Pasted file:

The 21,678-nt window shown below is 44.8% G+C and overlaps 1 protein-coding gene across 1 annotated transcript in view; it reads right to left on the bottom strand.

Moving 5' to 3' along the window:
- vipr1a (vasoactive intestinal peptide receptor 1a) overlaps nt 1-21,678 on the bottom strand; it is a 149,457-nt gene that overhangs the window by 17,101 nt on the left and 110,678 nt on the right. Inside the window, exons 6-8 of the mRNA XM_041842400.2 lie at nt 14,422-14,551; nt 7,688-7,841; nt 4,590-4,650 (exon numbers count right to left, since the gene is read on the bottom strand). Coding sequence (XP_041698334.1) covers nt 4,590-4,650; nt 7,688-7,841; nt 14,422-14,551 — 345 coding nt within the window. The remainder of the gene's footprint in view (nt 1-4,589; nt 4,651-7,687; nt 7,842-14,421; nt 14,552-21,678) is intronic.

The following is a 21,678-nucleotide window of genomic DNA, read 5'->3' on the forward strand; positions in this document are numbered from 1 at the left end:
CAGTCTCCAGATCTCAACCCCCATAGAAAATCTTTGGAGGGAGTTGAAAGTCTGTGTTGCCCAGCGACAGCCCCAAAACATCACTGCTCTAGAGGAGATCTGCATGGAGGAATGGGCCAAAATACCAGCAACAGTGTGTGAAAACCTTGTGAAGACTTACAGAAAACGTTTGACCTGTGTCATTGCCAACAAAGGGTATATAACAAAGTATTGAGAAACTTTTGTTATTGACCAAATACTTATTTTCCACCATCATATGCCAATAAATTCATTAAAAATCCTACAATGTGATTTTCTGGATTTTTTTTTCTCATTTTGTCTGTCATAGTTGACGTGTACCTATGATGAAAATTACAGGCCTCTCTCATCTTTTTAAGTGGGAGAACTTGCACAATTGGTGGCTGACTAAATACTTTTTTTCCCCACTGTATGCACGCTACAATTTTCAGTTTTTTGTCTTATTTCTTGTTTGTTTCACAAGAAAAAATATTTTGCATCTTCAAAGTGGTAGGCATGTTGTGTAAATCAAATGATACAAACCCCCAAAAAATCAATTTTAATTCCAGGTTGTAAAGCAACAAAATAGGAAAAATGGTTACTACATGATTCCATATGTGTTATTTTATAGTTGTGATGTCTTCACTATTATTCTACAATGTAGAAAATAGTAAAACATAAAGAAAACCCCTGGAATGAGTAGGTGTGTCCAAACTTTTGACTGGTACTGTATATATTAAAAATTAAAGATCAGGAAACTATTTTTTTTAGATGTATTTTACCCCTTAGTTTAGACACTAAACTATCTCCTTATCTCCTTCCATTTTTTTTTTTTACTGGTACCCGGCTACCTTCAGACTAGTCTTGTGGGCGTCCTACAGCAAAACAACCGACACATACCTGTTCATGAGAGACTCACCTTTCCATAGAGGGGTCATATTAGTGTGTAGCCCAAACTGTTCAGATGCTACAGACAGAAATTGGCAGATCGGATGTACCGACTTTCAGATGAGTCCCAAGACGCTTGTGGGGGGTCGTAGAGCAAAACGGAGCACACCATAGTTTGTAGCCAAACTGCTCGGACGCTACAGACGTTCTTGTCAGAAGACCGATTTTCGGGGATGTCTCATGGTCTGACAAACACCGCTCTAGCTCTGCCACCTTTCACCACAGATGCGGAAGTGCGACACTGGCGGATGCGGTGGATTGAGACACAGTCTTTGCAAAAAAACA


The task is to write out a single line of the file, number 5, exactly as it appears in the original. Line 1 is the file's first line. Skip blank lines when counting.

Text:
CAGTCTCCAGATCTCAACCCCCATAGAAAATCTTTGGAGGGAGTTGAAAGTCTGTGTTGCCCAGCGACAGCCCCAAAACATCACTGCTCTAGAGGAGATCTGCATGGAGGAATGGGCCAAAATACCAGCAACAGTGTGTGAAAACCTTGTGAAGACTTACAGAAAACGTTTGACCTGTGTCATTGCCAACAAAGGGTATATAACAAAGTATTGAGAAACTTTTGTTATTGACCAAATACTTATTTTCCACCATCATATGCCAATAAATTCATTAAAAATCCTACAATGTGATTTTCTGGATTTTTTTTTCTCATTTTGTCTGTCATAGTTGACGTGTACCTATGATGAAAATTACAGGCCTCTCTCATCTTTTTAAGTGGGAGAACTTGCACAATTGGTGGCTGACTAAATACTTTTTTTCCCCACTGTATGCACGCTACAATTTTCAGTTTTTTGTCTTATTTCTTGTTTGTTTCACAAGAAAAAATATTTTGCATCTTCAAAGTGGTAGGCATGTTGTGTAAATCAAATGATACAAACCCCCAAAAAATCAATTTTAATTCCAGGTTGTAAAGCAACAAAATAGGAAAAATGGTTACTACATGATTCCATATGTGTTATTTTATAGTTGTGATGTCTTCACTATTATTCTACAATGTAGAAAATAGTAAAACATAAAGAAAACCCCTGGAATGAGTAGGTGTGTCCAAACTTTTGACTGGTACTGTATATATTAAAAATTAAAGATCAGGAAACTATTTTTTTTAGATGTATTTTACCCCTTAGTTTAGACACTAAACTATCTCCTTATCTCCTTCCATTTTTTTTTTTTACTGGTACCCGGCTACCTTCAGACTAGTCTTGTGGGCGTCCTACAGCAAAACAACCGACACATACCTGTTCATGAGAGACTCACCTTTCCATAGAGGGGTCATATTAGTGTGTAGCCCAAACTGTTCAGATGCTACAGACAGAAATTGGCAGATCGGATGTACCGACTTTCAGATGAGTCCCAAGACGCTTGTGGGGGGTCGTAGAGCAAAACGGAGCACACCATAGTTTGTAGCCAAACTGCTCGGACGCTACAGACGTTCTTGTCAGAAGACCGATTTTCGGGGATGTCTCATGGTCTGACAAACACCGCTCTAGCTCTGCCACCTTTCACCACAGATGCGGAAGTGCGACACTGGCGGATGCGGTGGATTGAGACACAGTCTTTGCAAAAAAACA